Cicadas sing looking for love
An electric buzz is rising in the woods and backyards of the North Carolina foothills as 17-year cicadas dig out of the ground for the first time since Bill Clinton was president.
Extension agents in Burke and Caldwell counties are getting calls from residents worried that the insects will damage plants. Experts say mature plants face little risk, and that cicadas won’t bite or sting people.
“The singing is very loud in some places,” said Amanda Taylor, a state nursery and greenhouse extension agent in Morganton. “In town you would have to listen pretty well. But you don’t have to go very far out of town, where there are more woodlands. If you stop at a stop sign, they’re loud.”
Taylor’s colleague in Lenoir, extension agent Eli Snyder, said she’s heard reports of cicadas in southwestern Caldwell County near Morganton and Collettsville.
Some folks say the high-pitched whine gets tiresome and their inch-long length is imposing. But look past the insects’ red, beady eyes into one of the most amazing life cycles in nature – one that’s slipping away.
The insects popping up in the foothills are among seven species of periodical cicadas, which emerge in eastern North America in 13- or 17-year cycles. Entomologists call this spring’s emergence Brood VI.
The show begins when soil temperatures reach 64 degrees. On cue, after years of quietly feeding on the juice of tree roots, millions of cicadas will claw their way to the ground’s surface as part of the largest synchronized insect emergence on Earth.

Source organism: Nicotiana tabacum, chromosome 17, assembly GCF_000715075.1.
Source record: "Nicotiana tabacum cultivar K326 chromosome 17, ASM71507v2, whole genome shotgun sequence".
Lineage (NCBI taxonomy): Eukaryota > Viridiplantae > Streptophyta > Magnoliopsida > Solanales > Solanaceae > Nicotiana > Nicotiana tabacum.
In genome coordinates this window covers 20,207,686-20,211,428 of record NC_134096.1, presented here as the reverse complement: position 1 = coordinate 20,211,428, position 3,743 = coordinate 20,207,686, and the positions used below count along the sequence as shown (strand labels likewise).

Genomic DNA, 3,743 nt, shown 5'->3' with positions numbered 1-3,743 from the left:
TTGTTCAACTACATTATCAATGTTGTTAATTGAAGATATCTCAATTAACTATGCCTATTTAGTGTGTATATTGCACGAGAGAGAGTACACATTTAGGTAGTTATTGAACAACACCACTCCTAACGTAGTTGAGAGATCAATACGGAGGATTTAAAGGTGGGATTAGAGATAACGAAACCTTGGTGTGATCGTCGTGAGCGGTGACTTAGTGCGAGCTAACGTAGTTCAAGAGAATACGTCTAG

In their four to six weeks of life topside, the insects will shed their translucent outer husks and take to the trees.
Males will break into song, produced by vibrating membranes in their abdomens, to lure mating partners. A full chorus of thousands of cicadas can reach 100 decibels, about the volume of a lawnmower.
Females will lay eggs in tiny slits they cut into plant stems. Then the adults die.
Once the eggs hatch in six to 10 weeks, the young will fall to the ground, burrow in and get ready for their 2034 wake-up call.
The main group of Brood VI will emerge in the Carolinas and Georgia, says the website Cicada Mania, with smaller groups in Ohio and Wisconsin. In North Carolina, they’re most likely to appear in Buncombe, Burke, Caldwell, Henderson, McDowell, Polk and Wilkes counties.
Another website, magiccicada.org, posts daily maps of crowd-sourced cicada reports.
While the insect horde is unlikely to hurt mature trees, experts say young plants can be wrapped in cheesecloth or horticultural row covers, secured at the trunk, to thwart the egg-laying females.
Turtles, birds, squirrels and other wildlife will gorge on the massed insects. But, as with many wildlife species, trouble is brewing in the cicada world.
The age-old cycle is broken when trees are cut down or woods splintered into patches by development, said entomologist Bill Reynolds, head of the Arthropod Zoo at the North Carolina Museum of Natural Sciences. Climate change may also be altering cicadas’ natural pattern – broods on the southern and northern extremes of their North American range are already extinct.
With each emergence, Reynolds said, cicada numbers fall.
“I equate the loss of species to opening the hood of your car every so often and pulling out a part. At some point it’s not going to start,” he said. “That’s kind of what were doing to nature.”
And Reynolds offers some perspective to complainers: “This is something that will happen only so many times in your life. You should be happy to experience it.”